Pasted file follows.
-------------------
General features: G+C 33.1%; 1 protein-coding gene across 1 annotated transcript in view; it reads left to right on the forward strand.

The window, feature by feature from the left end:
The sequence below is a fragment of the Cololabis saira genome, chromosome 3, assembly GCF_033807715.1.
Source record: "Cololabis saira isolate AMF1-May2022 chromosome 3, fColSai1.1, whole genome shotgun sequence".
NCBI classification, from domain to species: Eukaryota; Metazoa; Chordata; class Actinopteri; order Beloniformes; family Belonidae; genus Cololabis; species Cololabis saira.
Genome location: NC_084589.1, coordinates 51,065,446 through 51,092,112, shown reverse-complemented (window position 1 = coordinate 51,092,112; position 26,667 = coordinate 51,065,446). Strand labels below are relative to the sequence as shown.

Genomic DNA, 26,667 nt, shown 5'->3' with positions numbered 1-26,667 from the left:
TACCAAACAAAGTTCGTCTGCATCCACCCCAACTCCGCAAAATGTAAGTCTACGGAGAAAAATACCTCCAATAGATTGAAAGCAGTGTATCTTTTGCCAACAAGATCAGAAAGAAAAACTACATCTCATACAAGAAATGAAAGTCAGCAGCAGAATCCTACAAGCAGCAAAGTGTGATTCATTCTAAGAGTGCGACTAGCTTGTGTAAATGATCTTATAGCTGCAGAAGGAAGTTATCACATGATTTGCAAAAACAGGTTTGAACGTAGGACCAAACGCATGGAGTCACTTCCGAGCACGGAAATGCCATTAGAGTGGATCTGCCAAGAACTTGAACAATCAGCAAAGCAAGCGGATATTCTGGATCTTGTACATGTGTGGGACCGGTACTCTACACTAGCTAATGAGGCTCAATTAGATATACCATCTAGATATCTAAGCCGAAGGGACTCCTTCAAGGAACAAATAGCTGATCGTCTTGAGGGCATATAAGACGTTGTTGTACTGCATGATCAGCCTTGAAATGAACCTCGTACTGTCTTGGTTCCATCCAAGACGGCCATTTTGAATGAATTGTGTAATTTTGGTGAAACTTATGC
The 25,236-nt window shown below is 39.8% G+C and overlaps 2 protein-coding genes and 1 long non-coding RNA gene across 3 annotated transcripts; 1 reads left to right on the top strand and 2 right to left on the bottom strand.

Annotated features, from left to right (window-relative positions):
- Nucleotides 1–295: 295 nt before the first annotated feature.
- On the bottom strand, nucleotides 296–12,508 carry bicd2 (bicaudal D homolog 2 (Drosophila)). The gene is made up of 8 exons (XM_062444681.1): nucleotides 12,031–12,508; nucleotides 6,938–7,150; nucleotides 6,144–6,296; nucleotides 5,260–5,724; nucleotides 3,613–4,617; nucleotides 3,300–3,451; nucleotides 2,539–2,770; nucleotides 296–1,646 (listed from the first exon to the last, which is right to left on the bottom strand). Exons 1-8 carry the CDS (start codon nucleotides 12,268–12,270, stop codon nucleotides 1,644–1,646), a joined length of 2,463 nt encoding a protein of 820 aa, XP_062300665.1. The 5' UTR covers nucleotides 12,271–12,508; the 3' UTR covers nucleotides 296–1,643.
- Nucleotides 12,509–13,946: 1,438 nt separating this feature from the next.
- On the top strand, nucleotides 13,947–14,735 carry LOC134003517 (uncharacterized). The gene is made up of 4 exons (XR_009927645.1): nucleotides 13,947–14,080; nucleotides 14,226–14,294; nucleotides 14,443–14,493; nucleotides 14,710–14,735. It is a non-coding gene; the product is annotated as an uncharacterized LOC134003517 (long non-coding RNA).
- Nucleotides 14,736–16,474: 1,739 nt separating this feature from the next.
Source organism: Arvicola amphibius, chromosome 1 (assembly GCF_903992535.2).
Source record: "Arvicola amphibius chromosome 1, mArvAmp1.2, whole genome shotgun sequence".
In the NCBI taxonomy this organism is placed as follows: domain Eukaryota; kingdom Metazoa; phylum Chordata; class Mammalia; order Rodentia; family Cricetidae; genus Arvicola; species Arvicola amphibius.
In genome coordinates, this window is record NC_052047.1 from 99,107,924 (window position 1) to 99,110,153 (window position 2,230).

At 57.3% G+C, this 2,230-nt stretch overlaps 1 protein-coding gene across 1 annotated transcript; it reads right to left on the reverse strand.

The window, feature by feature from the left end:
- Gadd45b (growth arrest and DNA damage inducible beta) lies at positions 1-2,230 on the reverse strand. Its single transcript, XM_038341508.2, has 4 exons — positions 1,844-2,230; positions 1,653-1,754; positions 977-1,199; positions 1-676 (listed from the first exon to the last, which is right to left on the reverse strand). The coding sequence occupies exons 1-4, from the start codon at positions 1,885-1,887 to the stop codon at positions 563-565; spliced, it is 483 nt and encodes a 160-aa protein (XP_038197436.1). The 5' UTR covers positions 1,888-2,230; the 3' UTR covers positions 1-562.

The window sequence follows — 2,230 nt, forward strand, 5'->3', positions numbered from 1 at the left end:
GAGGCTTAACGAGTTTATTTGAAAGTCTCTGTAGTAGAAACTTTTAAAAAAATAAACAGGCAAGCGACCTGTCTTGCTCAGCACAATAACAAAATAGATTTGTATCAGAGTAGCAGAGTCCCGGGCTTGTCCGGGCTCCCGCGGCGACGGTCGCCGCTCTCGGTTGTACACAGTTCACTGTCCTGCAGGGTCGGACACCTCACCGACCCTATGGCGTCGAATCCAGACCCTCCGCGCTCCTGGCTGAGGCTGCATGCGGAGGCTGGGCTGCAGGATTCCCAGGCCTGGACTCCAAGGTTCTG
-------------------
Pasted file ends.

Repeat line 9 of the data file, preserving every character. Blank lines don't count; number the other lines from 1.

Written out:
The 25,236-nt window shown below is 39.8% G+C and overlaps 2 protein-coding genes and 1 long non-coding RNA gene across 3 annotated transcripts; 1 reads left to right on the top strand and 2 right to left on the bottom strand.